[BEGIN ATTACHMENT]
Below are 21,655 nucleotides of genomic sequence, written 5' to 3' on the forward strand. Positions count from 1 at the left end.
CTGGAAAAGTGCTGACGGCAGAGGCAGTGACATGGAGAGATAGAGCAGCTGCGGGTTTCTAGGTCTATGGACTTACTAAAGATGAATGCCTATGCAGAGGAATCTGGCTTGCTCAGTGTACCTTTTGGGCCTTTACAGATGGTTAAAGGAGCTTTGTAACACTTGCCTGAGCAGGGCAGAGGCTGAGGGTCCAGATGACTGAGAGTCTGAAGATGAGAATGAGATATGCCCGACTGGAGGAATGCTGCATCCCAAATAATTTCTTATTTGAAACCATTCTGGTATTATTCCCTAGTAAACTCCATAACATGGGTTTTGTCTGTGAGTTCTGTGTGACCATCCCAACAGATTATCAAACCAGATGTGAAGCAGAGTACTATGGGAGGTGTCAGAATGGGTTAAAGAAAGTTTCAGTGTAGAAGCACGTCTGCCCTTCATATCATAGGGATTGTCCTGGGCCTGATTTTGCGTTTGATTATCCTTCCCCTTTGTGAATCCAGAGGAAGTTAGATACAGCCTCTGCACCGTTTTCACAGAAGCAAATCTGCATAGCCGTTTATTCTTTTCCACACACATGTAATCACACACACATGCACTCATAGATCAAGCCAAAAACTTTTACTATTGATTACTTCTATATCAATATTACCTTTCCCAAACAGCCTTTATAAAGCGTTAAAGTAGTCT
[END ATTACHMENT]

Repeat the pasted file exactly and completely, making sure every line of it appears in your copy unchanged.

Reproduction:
Below are 21,655 nucleotides of genomic sequence, written 5' to 3' on the forward strand. Positions count from 1 at the left end.
CTGGAAAAGTGCTGACGGCAGAGGCAGTGACATGGAGAGATAGAGCAGCTGCGGGTTTCTAGGTCTATGGACTTACTAAAGATGAATGCCTATGCAGAGGAATCTGGCTTGCTCAGTGTACCTTTTGGGCCTTTACAGATGGTTAAAGGAGCTTTGTAACACTTGCCTGAGCAGGGCAGAGGCTGAGGGTCCAGATGACTGAGAGTCTGAAGATGAGAATGAGATATGCCCGACTGGAGGAATGCTGCATCCCAAATAATTTCTTATTTGAAACCATTCTGGTATTATTCCCTAGTAAACTCCATAACATGGGTTTTGTCTGTGAGTTCTGTGTGACCATCCCAACAGATTATCAAACCAGATGTGAAGCAGAGTACTATGGGAGGTGTCAGAATGGGTTAAAGAAAGTTTCAGTGTAGAAGCACGTCTGCCCTTCATATCATAGGGATTGTCCTGGGCCTGATTTTGCGTTTGATTATCCTTCCCCTTTGTGAATCCAGAGGAAGTTAGATACAGCCTCTGCACCGTTTTCACAGAAGCAAATCTGCATAGCCGTTTATTCTTTTCCACACACATGTAATCACACACACATGCACTCATAGATCAAGCCAAAAACTTTTACTATTGATTACTTCTATATCAATATTACCTTTCCCAAACAGCCTTTATAAAGCGTTAAAGTAGTCT